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How to Write Great Investor Update Emails

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As we are often the first investors in our startups, we find many are new to investor updates emails. We don’t force a template on companies, but do provide them with guidance when they are missing some items, or haven’t yet started to write them.

What’s great about the discussion is how it forces founders to really think about what is important at their given stage. For those that are still building out the product, the updates are very much about product development timelines, beta feedback and any early indicators of fit.

For those that have their MVP done, it is more about beta users, pilots, customer and user referrals. Any early indicators of customer validation is a great help.

And for those that have paying customers, it starts to focus more on revenue, retention, growth, and even CAC and LTV where that data is starting to become clear.  

In all of these cases we like to see founders start with some qualitative measures of their goals and the trend on these numbers.  

How many users signed up to a waiting list isn’t always a good number to look at (yes sometimes it is…) but user time spent in the product, referrals, retention metrics are often helpful.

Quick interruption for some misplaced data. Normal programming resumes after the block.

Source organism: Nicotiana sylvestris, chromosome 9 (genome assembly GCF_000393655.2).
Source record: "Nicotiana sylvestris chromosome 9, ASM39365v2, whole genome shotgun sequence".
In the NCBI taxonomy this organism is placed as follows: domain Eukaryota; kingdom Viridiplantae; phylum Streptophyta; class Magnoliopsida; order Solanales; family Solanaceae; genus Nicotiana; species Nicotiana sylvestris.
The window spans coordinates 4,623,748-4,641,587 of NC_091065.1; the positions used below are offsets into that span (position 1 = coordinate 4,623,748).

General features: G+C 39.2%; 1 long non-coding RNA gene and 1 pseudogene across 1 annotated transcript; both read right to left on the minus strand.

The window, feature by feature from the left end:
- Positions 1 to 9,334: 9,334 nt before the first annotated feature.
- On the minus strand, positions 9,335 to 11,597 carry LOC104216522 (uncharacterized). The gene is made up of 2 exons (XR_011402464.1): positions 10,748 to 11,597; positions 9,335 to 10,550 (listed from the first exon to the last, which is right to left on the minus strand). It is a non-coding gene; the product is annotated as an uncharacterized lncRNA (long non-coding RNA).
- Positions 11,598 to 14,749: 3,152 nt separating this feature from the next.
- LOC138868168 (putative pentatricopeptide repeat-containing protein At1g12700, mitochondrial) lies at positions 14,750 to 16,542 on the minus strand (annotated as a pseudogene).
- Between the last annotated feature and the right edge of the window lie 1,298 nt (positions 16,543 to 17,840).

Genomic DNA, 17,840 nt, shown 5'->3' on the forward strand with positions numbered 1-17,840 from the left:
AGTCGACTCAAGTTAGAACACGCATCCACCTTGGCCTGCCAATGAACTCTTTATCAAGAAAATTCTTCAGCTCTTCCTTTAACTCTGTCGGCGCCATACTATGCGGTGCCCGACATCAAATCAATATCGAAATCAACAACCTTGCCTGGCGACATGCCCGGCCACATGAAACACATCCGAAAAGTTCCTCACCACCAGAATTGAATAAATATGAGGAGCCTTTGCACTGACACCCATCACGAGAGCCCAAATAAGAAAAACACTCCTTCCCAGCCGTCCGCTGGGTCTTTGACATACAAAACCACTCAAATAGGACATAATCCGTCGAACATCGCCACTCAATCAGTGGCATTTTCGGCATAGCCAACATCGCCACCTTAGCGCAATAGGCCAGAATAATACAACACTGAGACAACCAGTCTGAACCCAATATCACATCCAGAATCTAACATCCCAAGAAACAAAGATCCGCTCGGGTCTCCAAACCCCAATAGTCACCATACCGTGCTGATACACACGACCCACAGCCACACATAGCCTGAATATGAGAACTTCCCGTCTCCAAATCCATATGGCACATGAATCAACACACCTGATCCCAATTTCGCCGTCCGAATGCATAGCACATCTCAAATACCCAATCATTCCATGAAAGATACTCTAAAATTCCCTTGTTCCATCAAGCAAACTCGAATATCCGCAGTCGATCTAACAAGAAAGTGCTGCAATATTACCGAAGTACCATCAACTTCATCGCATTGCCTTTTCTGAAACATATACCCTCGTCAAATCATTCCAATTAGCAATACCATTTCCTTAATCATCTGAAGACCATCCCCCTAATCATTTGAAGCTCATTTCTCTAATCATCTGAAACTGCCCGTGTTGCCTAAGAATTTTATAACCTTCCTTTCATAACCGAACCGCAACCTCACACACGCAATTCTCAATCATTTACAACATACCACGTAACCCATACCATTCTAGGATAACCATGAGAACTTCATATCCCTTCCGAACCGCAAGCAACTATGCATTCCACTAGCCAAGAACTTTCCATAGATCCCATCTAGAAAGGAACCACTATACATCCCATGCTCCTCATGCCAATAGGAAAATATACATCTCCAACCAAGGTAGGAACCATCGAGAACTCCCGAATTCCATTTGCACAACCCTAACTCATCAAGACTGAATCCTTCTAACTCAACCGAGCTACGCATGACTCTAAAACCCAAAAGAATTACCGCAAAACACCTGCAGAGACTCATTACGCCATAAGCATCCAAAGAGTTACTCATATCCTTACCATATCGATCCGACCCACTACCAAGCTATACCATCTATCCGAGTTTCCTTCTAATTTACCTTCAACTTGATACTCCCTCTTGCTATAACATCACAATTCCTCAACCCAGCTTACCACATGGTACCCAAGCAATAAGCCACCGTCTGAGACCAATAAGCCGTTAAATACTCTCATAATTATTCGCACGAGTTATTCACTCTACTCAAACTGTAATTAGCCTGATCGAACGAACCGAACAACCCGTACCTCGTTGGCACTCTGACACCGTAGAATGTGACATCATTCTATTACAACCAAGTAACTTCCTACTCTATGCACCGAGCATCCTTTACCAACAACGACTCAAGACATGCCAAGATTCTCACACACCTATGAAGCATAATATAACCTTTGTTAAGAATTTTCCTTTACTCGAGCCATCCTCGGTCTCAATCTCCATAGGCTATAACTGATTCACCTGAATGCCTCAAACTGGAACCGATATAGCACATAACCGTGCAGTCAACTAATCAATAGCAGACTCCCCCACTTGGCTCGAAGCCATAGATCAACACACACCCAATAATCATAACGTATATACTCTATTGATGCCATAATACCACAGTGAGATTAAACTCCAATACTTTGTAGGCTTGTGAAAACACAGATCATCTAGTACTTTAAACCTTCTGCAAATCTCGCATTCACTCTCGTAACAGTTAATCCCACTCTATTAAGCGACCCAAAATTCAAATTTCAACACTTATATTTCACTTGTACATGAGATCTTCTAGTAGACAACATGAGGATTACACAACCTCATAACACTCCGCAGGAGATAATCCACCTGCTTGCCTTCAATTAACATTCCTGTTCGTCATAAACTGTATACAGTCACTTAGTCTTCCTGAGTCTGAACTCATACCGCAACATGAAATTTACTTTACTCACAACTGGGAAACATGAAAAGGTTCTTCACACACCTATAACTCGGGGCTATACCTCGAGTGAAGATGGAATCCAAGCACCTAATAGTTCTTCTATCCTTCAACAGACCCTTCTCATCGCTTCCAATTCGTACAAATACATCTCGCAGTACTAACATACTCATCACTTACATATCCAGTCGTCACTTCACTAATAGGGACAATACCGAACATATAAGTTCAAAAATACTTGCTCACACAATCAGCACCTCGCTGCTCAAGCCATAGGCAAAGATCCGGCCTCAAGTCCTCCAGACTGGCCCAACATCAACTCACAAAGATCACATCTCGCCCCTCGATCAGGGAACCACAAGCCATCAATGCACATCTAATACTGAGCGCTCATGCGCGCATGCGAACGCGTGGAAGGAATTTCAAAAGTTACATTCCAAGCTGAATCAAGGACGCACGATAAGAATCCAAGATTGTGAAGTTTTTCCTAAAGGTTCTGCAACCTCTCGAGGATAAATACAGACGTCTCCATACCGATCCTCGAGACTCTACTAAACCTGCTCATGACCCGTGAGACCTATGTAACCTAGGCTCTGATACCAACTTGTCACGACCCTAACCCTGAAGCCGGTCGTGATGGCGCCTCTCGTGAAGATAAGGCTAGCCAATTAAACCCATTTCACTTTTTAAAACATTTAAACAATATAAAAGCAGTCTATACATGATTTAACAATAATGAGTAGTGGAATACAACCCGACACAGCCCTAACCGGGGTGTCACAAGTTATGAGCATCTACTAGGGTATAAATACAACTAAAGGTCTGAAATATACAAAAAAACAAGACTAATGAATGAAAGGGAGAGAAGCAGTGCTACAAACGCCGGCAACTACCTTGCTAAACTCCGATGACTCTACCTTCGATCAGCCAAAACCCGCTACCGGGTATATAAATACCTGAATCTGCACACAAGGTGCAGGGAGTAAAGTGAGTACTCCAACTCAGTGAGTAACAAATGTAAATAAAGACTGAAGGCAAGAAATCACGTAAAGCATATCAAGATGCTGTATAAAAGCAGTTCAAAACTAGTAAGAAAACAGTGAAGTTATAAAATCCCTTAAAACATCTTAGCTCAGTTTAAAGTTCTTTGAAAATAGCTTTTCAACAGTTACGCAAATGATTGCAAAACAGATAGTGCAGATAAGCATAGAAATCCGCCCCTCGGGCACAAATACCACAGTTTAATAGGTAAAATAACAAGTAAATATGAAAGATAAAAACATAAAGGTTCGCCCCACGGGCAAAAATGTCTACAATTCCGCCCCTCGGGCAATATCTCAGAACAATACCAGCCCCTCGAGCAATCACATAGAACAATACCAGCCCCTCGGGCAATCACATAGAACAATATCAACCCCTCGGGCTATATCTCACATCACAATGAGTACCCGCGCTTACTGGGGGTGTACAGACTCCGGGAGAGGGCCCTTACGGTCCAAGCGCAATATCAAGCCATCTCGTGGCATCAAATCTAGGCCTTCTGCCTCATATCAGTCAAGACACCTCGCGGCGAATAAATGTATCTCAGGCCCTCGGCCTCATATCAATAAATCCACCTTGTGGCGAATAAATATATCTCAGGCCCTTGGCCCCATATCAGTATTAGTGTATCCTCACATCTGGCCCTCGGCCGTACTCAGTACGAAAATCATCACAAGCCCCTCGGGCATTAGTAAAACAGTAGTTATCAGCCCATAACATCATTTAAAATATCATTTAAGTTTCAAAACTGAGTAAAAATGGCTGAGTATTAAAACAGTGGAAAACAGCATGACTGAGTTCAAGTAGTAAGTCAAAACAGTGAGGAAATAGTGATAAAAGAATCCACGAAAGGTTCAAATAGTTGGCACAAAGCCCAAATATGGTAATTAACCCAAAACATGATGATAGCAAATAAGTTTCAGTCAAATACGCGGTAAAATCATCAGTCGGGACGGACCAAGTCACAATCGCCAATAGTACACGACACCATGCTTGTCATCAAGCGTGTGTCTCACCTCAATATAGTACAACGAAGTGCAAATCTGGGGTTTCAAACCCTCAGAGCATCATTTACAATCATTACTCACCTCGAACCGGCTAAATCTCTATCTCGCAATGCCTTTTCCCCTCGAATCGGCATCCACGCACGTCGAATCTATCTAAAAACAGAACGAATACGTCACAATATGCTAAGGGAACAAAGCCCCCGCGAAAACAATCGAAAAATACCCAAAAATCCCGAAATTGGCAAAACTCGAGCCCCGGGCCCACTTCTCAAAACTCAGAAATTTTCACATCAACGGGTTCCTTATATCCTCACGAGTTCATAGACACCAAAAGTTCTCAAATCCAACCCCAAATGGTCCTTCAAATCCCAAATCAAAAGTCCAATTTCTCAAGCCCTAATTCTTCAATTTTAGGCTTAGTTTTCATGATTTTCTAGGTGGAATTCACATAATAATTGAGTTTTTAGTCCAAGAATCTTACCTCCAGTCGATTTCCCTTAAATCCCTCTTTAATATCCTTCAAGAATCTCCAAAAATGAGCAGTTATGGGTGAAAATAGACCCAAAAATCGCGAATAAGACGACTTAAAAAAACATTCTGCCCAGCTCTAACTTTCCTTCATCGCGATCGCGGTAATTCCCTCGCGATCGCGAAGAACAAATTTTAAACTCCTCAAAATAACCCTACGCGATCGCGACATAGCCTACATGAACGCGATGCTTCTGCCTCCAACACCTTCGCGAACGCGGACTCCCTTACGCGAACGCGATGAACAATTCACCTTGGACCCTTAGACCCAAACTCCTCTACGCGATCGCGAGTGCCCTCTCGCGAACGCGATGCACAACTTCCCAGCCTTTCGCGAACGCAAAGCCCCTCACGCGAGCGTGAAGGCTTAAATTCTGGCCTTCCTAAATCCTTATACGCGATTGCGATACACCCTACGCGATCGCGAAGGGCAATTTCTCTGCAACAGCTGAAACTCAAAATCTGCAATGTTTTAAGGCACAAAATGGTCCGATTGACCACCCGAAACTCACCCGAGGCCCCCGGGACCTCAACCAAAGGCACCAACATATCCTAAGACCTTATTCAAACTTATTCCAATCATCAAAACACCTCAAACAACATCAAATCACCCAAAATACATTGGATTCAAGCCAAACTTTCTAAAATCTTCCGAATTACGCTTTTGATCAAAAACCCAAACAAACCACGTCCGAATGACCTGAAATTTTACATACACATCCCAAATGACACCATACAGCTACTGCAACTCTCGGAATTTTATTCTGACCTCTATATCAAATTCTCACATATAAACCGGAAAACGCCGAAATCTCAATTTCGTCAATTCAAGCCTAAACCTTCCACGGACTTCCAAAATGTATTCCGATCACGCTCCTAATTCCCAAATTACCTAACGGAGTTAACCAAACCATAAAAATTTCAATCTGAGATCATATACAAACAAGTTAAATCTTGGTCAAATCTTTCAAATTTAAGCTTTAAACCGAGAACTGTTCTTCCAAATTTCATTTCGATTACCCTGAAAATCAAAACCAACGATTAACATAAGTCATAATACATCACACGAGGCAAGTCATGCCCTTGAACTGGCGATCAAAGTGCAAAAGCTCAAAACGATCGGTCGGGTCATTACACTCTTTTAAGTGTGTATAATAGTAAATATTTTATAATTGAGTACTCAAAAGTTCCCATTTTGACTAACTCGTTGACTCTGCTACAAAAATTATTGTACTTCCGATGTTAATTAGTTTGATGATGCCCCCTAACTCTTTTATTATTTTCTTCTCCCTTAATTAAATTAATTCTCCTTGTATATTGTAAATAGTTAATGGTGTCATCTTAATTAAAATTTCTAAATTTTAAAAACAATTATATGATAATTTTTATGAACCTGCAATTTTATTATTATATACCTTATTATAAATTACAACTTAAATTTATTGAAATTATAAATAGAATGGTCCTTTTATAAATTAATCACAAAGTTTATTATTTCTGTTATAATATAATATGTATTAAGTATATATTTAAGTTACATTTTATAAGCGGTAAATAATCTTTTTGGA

Of course as a startup, cash is critical so updates should always have cash on hand, burn rate, and projected out of cash dates outlining when fundraising needs to start.

Finally, all founders should include an ask of their investors and stakeholders.  In most of our updates, it is something like: 

“What do we do again” 


“How you can help”

This part changes over time, from hiring needs, to pilot opportunities, to user interview and discovery. 

What often follows this line is a “thanks to Mary, who helped us find a great product lead”. This helps encourage others to step up among other things. 

How often should these go out? In the early days, monthly updates are best. Things are changing rapidly and companies might only have 12 months of cash left when that first round closes.

And finally, first time founders sometimes don’t like to include potential bad news.  Every single company has had periods of tough times. All of them.

But the one thing worse than bad news, is a bad surprise. Share your progress, share your issues, and share how your investors can help.

That’s what they signed up for.